So this is awkward, saying goodbye in front of thousands of readers (or people who happen to pick up this issue for Sudoku and the crossword). I mean, we’ve been together for four years. Four! Who knew it would last this long? That’s longer than marriages, wars, presidencies even. Life has changed a lot since those first days I set foot in Foggy Bottom with a few suitcases and an entire college career in front of me, but you’ve been a constant. However it’s time, my friend, for me to go.
Remember freshman year, when you would call and wonder if I would cover an event here, a speaker there? I think I gave you my number at Colonial Inauguration, and then you called! Out of all those notecards full of contact information subject to fate (and an insanely dirty office), you somehow found me.
You taught me a lot about GW and the District, things I would have never been exposed to without a few column inches to fill and a deadline. I have tales of interviewing amazing characters and covering incredible events that people will be forced to listen to for years into the future. Of course those first stories were handed back with little of my own writing (which meant they were on par to actually be published). Little did I know how demanding you were. It takes a lot to ensure the continuation of one of the best college papers in the nation.
And then, for some reason, a little more than a year later I was hired as an editor (and nothing says you’re special like minimum wage). Suddenly you entrusted me with actual, real-life reporters – the people who truly make this paper thrive. You made me jump right in and learn to swim on my own, a lesson I’ll always appreciate (probably increasingly so with hindsight). But we went from just acquaintances to, well, a full-on commitment. Let’s just say you’re a bit demanding. It was a little much at first, but we survived. Sure I’ve thought about saying goodbye many times before this, but I just never knew how to quit you. And I’m glad I didn’t.
The rest, so it seems, is history. Hundreds of issues, an equally absurd number of man-hours and cell-phone minutes and thousands of trees sacrificed later, I’m still here. We’ve spent a lot of quality time at 2140 G St., debating the issues, breaking the big story or just making sure a paper got made. And I guess we had some fun, too.
It often seemed like we were spending just too much time together, especially when my other friends were off doing something surely amazing. Anything, really, can be considered pretty spectacular in the face of a Sunday noon staff meeting only to be followed by hours of planning, editing and proofing pages. I’m not quite sure what Wednesdays and Sundays are like anymore without The Hatchet, come to think of it. Other times it’s hard to go down those winding stairs and out into a world where most people don’t (or simply can’t) understand the relationship those of us whose names appear in the staff box have with you.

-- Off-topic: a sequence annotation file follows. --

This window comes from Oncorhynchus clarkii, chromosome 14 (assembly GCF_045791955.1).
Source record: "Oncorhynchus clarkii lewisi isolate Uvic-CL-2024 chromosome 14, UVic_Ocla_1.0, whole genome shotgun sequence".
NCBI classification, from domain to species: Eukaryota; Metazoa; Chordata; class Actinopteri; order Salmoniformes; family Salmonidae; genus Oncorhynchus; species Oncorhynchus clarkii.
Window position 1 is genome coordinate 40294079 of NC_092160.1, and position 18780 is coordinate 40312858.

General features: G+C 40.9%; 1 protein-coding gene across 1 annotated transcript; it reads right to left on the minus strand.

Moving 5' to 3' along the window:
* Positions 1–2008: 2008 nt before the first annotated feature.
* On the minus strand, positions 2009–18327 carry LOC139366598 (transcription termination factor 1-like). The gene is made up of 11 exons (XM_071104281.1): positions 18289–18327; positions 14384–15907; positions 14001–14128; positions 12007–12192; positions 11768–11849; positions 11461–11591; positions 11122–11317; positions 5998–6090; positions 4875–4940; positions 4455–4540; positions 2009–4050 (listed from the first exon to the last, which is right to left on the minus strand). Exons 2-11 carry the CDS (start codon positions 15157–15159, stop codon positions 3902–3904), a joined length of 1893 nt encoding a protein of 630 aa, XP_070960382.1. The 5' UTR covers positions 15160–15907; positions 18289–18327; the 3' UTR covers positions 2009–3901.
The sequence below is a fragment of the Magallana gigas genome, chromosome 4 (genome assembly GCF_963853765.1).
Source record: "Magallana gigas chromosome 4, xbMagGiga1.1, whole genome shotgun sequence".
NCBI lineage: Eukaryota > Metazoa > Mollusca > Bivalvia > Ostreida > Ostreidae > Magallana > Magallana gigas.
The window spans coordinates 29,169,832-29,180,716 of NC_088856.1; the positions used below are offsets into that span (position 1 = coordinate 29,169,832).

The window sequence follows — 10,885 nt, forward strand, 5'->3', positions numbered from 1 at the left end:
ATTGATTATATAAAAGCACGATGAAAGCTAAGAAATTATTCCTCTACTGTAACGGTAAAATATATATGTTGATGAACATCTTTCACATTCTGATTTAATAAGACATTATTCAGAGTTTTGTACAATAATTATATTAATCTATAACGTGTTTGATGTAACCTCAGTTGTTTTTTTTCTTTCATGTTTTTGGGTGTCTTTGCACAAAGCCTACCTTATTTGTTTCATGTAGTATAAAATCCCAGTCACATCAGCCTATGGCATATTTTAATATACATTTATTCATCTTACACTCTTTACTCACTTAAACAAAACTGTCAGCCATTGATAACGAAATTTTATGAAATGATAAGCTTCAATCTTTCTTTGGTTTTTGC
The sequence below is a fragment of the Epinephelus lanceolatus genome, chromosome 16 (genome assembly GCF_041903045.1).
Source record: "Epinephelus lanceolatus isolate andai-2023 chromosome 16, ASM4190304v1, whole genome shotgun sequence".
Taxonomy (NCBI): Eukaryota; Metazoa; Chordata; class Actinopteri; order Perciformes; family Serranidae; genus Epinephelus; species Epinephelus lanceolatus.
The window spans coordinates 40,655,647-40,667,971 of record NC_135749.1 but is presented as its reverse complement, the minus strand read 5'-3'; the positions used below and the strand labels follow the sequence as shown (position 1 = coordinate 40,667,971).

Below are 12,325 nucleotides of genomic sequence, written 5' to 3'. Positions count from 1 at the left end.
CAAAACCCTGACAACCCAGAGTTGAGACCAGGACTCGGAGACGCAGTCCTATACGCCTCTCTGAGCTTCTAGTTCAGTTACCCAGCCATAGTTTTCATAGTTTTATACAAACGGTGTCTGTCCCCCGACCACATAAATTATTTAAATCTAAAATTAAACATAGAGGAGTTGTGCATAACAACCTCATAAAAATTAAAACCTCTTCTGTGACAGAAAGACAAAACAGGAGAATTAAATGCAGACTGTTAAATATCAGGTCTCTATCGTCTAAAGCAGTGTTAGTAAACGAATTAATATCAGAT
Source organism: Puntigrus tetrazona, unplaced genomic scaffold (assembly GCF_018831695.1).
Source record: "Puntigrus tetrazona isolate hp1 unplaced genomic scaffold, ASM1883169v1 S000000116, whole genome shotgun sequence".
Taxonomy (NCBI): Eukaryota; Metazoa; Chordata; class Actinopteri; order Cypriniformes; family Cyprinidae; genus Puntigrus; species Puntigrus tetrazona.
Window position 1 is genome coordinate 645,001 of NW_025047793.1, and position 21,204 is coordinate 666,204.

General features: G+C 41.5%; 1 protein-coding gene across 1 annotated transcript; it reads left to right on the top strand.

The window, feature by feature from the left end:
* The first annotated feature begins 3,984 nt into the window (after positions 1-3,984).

But before I head off into that great big world beyond the walls of the townhouse, I have to thank you, Hatchet, for essentially defining my four amazing years at GW. It seems life has been what happened while working at The Hatchet.
Thanks for introducing me to some of the most gifted, devoted and socially awkward people at this University. As much as working for you can seem like an individual free-for-all, there are so many people at any given moment ensuring the success of this entire operation. A minor miracle happens twice a week when everyone comes together, essentially out of sheer devotion, to piece together a final product that helps define the entire GW universe. I’ve learned more things from the people here than I can possibly realize now. Some lessons were harder than others, but they were all worth it. I think it’s safe to say you’ve taught them all well, Hatchet, so don’t be startled when you see their bylines gracing the pages of another paper.
Thanks for publishing my work so my parents can see my name in print (even though my mom only really likes the Crime Log) and be proud that I’ve left my own small stamp at this University. They may lose that feeling during the up coming, and as of now infinite period of the “what am I doing with my life” stage. But they’ll always have The Hatchet, too.
Perhaps most importantly, thanks for being so close to GW Deli.
Thanks for all of the writers I have had the pleasure to work with over the past years both in news and opinions. I hope I’ve been able to pass on to them a fraction of what I’ve learned in comparison to what they have helped teach me about more than just columns or news stories.
But when times got rough between you and me, it has been my friends outside of this building that have had to hear me kvetch for well, years now. I haven’t thanked them enough for being my family thousands of miles away from home. And I don’t think they’ll miss hearing about The Hatchet – well, at least too much.
Next year – I think you’ll be in good hands, Hatchet. Claire, Niketa and Diana – you gals are ready to step up and take the controls of our section’s little operation.
So, Hatchet, this is it. We’ve had a good run wouldn’t you say? Don’t worry about me. I’m sure there’s another project waiting for me somewhere out there in the world. And I won’t worry too much about you, either. Who knows what the next generations of Hatchet writers, photographers and editors will hold – but I have a feeling it will all work out just fine, especially if the last 104 years are any indication.
Lizzie Wozobski has been a Hatchet news and opinions editor. She began writing for The Hatchet in October 2004.